Reference work entry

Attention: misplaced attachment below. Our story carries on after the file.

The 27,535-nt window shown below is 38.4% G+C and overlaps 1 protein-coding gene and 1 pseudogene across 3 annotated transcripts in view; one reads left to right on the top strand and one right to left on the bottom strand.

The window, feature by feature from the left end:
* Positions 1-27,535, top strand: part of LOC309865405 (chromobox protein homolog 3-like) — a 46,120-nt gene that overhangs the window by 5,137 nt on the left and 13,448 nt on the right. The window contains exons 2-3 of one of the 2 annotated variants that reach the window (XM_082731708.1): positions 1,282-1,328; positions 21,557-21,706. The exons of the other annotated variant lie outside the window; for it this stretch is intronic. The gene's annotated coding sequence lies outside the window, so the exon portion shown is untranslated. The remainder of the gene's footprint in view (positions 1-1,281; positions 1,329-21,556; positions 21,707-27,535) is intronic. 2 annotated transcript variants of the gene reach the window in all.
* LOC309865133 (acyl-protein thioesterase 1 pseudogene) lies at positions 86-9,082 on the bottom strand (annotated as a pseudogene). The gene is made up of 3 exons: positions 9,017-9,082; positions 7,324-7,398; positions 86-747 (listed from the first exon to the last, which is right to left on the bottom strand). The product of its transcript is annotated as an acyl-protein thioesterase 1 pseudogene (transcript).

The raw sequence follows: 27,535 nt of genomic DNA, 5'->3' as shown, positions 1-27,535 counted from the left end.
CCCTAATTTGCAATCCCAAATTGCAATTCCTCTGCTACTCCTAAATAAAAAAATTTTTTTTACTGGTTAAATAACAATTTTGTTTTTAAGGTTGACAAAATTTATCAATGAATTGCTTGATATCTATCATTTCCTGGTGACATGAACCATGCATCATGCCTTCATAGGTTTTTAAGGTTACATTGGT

A beach landscape is a part of the coastline, and it consists of gentle flat ground where deposition occurs due to wave and marine sea currents along the coast. These landscapes are located in the intertidal zone and are a product of wave action and the associated longshore drift. When waves approach a shallow shore, the peaks become steep, and the troughs become gentler due to friction along the sea floor. The water moves back and forth, and the movement towards the shore is faster than the movement away from the shore. As a result, the seafloor material is transported towards the shore and deposited. The beach dips gently towards the sea and is mainly composed of silt and shingles. Beaches can be divided into muddy beaches, sandy beaches and gravel beaches based on the grain size. The large-scale development of beaches can result in the formation of a marine depositional plain (Fig. 13).
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